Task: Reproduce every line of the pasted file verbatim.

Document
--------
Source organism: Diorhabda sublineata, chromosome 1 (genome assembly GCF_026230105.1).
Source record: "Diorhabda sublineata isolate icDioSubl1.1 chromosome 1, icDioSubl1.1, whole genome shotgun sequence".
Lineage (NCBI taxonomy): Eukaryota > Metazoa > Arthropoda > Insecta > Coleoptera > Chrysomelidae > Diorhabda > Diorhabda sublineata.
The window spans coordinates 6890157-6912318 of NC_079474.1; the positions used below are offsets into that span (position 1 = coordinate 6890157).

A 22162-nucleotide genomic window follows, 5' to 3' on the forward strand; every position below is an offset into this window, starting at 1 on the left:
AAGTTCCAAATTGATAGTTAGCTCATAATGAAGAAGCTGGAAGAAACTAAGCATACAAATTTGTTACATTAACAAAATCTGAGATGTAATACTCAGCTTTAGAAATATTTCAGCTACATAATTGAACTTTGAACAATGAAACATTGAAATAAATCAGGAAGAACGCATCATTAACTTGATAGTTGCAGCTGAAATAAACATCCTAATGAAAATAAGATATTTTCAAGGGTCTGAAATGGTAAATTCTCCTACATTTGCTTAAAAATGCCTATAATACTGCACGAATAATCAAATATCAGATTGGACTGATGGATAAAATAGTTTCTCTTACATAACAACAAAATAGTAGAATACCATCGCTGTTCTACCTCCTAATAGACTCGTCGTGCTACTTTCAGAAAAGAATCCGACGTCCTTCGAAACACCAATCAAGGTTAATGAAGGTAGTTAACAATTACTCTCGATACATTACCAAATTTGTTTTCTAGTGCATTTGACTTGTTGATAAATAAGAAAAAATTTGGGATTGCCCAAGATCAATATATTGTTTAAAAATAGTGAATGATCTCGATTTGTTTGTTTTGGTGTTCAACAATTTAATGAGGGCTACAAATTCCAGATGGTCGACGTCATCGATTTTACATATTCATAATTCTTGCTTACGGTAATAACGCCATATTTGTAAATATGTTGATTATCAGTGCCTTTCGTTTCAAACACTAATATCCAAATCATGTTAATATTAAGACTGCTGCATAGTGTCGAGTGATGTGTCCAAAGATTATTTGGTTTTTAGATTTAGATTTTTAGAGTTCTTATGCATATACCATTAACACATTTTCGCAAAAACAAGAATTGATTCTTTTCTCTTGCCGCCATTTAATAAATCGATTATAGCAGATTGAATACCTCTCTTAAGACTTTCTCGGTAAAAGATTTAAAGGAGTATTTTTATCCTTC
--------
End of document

Source organism: Diorhabda sublineata, chromosome 1 (genome assembly GCF_026230105.1).
Source record: "Diorhabda sublineata isolate icDioSubl1.1 chromosome 1, icDioSubl1.1, whole genome shotgun sequence".
Lineage (NCBI taxonomy): Eukaryota > Metazoa > Arthropoda > Insecta > Coleoptera > Chrysomelidae > Diorhabda > Diorhabda sublineata.
The window spans coordinates 6890157-6912318 of NC_079474.1; the positions used below are offsets into that span (position 1 = coordinate 6890157).

A 22162-nucleotide genomic window follows, 5' to 3' on the forward strand; every position below is an offset into this window, starting at 1 on the left:
AAGTTCCAAATTGATAGTTAGCTCATAATGAAGAAGCTGGAAGAAACTAAGCATACAAATTTGTTACATTAACAAAATCTGAGATGTAATACTCAGCTTTAGAAATATTTCAGCTACATAATTGAACTTTGAACAATGAAACATTGAAATAAATCAGGAAGAACGCATCATTAACTTGATAGTTGCAGCTGAAATAAACATCCTAATGAAAATAAGATATTTTCAAGGGTCTGAAATGGTAAATTCTCCTACATTTGCTTAAAAATGCCTATAATACTGCACGAATAATCAAATATCAGATTGGACTGATGGATAAAATAGTTTCTCTTACATAACAACAAAATAGTAGAATACCATCGCTGTTCTACCTCCTAATAGACTCGTCGTGCTACTTTCAGAAAAGAATCCGACGTCCTTCGAAACACCAATCAAGGTTAATGAAGGTAGTTAACAATTACTCTCGATACATTACCAAATTTGTTTTCTAGTGCATTTGACTTGTTGATAAATAAGAAAAAATTTGGGATTGCCCAAGATCAATATATTGTTTAAAAATAGTGAATGATCTCGATTTGTTTGTTTTGGTGTTCAACAATTTAATGAGGGCTACAAATTCCAGATGGTCGACGTCATCGATTTTACATATTCATAATTCTTGCTTACGGTAATAACGCCATATTTGTAAATATGTTGATTATCAGTGCCTTTCGTTTCAAACACTAATATCCAAATCATGTTAATATTAAGACTGCTGCATAGTGTCGAGTGATGTGTCCAAAGATTATTTGGTTTTTAGATTTAGATTTTTAGAGTTCTTATGCATATACCATTAACACATTTTCGCAAAAACAAGAATTGATTCTTTTCTCTTGCCGCCATTTAATAAATCGATTATAGCAGATTGAATACCTCTCTTAAGACTTTCTCGGTAAAAGATTTAAAGGAGTATTTTTATCCTTC